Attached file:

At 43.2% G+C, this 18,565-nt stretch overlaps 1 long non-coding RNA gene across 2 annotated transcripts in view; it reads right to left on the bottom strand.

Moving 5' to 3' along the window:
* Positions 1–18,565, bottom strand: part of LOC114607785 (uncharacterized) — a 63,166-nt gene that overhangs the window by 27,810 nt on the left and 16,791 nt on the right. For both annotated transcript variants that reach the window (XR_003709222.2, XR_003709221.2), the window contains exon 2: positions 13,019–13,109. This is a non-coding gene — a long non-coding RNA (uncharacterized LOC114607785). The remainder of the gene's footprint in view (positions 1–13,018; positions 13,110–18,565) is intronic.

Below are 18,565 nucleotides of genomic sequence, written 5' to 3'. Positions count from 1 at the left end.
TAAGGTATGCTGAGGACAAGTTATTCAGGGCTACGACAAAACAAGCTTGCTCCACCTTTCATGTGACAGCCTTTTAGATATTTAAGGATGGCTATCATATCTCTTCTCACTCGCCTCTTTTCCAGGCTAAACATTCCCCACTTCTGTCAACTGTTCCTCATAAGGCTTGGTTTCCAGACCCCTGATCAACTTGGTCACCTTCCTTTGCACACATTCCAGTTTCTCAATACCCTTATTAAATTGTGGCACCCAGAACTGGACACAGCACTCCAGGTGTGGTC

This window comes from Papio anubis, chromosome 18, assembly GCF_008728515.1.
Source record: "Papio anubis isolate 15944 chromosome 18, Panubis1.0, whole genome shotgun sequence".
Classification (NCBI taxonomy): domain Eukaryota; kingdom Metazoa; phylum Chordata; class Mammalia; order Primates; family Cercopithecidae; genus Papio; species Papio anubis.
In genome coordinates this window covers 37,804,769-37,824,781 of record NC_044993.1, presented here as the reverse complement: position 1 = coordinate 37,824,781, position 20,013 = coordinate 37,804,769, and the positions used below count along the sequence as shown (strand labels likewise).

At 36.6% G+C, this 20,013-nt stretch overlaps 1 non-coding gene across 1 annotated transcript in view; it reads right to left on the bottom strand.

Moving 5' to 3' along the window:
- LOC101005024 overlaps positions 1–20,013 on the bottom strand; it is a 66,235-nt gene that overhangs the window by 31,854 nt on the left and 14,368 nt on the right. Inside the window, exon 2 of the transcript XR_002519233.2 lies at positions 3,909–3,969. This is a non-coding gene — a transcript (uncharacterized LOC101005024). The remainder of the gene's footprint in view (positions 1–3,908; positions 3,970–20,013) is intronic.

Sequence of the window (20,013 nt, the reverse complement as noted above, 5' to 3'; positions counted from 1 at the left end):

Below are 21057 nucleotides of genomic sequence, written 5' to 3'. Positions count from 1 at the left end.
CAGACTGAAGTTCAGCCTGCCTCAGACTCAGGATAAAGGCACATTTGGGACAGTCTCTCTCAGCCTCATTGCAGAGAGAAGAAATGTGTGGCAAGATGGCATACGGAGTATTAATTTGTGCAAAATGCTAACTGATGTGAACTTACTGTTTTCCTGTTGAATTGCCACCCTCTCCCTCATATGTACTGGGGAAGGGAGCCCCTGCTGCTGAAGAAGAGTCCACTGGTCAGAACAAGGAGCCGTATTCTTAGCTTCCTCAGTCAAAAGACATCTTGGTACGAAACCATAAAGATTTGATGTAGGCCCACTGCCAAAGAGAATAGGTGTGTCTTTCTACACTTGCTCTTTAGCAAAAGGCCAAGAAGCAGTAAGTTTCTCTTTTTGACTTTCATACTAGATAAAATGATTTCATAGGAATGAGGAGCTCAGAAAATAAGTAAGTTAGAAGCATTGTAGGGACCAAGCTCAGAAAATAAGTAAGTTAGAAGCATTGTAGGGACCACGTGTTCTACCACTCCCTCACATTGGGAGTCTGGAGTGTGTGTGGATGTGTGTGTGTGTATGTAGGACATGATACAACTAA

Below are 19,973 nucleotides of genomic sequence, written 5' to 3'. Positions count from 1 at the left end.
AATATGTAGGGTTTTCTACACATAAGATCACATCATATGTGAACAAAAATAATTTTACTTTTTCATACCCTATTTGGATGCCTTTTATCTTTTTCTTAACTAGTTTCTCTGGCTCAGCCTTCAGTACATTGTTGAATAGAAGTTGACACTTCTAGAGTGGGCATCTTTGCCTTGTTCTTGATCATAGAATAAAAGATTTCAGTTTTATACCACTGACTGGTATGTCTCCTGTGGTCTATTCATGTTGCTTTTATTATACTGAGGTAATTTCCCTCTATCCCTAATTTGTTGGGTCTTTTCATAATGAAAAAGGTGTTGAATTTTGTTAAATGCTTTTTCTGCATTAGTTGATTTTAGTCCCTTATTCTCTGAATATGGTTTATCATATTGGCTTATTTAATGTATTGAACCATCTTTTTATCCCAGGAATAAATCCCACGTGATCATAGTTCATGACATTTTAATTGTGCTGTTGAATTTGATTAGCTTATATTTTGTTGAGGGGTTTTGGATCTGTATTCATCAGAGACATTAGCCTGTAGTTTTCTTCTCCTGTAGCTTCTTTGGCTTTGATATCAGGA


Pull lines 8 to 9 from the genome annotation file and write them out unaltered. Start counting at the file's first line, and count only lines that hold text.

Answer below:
Classification (NCBI taxonomy): domain Eukaryota; kingdom Metazoa; phylum Chordata; class Mammalia; order Primates; family Cercopithecidae; genus Papio; species Papio anubis.
In genome coordinates this window covers 37,804,769-37,824,781 of record NC_044993.1, presented here as the reverse complement: position 1 = coordinate 37,824,781, position 20,013 = coordinate 37,804,769, and the positions used below count along the sequence as shown (strand labels likewise).